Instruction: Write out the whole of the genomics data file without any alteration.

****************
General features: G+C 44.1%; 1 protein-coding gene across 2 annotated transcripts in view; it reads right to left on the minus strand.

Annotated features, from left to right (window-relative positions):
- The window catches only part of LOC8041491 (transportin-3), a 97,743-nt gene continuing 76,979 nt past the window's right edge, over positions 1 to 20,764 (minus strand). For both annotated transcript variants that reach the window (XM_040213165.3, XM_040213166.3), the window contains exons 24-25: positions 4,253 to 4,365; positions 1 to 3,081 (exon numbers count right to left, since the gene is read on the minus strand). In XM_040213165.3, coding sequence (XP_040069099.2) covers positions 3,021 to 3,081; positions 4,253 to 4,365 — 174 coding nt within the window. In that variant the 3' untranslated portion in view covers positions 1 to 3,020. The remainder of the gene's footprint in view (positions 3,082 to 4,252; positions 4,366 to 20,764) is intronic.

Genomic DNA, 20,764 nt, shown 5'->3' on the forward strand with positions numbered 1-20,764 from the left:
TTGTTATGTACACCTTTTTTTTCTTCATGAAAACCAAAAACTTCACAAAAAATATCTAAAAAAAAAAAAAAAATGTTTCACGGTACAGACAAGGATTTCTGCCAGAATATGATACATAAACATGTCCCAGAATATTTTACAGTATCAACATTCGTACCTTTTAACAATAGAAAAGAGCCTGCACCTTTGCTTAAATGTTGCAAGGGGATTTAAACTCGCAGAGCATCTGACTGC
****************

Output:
General features: G+C 44.1%; 1 protein-coding gene across 2 annotated transcripts in view; it reads right to left on the minus strand.

Annotated features, from left to right (window-relative positions):
- The window catches only part of LOC8041491 (transportin-3), a 97,743-nt gene continuing 76,979 nt past the window's right edge, over positions 1 to 20,764 (minus strand). For both annotated transcript variants that reach the window (XM_040213165.3, XM_040213166.3), the window contains exons 24-25: positions 4,253 to 4,365; positions 1 to 3,081 (exon numbers count right to left, since the gene is read on the minus strand). In XM_040213165.3, coding sequence (XP_040069099.2) covers positions 3,021 to 3,081; positions 4,253 to 4,365 — 174 coding nt within the window. In that variant the 3' untranslated portion in view covers positions 1 to 3,020. The remainder of the gene's footprint in view (positions 3,082 to 4,252; positions 4,366 to 20,764) is intronic.

Genomic DNA, 20,764 nt, shown 5'->3' on the forward strand with positions numbered 1-20,764 from the left:
TTGTTATGTACACCTTTTTTTTCTTCATGAAAACCAAAAACTTCACAAAAAATATCTAAAAAAAAAAAAAAAATGTTTCACGGTACAGACAAGGATTTCTGCCAGAATATGATACATAAACATGTCCCAGAATATTTTACAGTATCAACATTCGTACCTTTTAACAATAGAAAAGAGCCTGCACCTTTGCTTAAATGTTGCAAGGGGATTTAAACTCGCAGAGCATCTGACTGC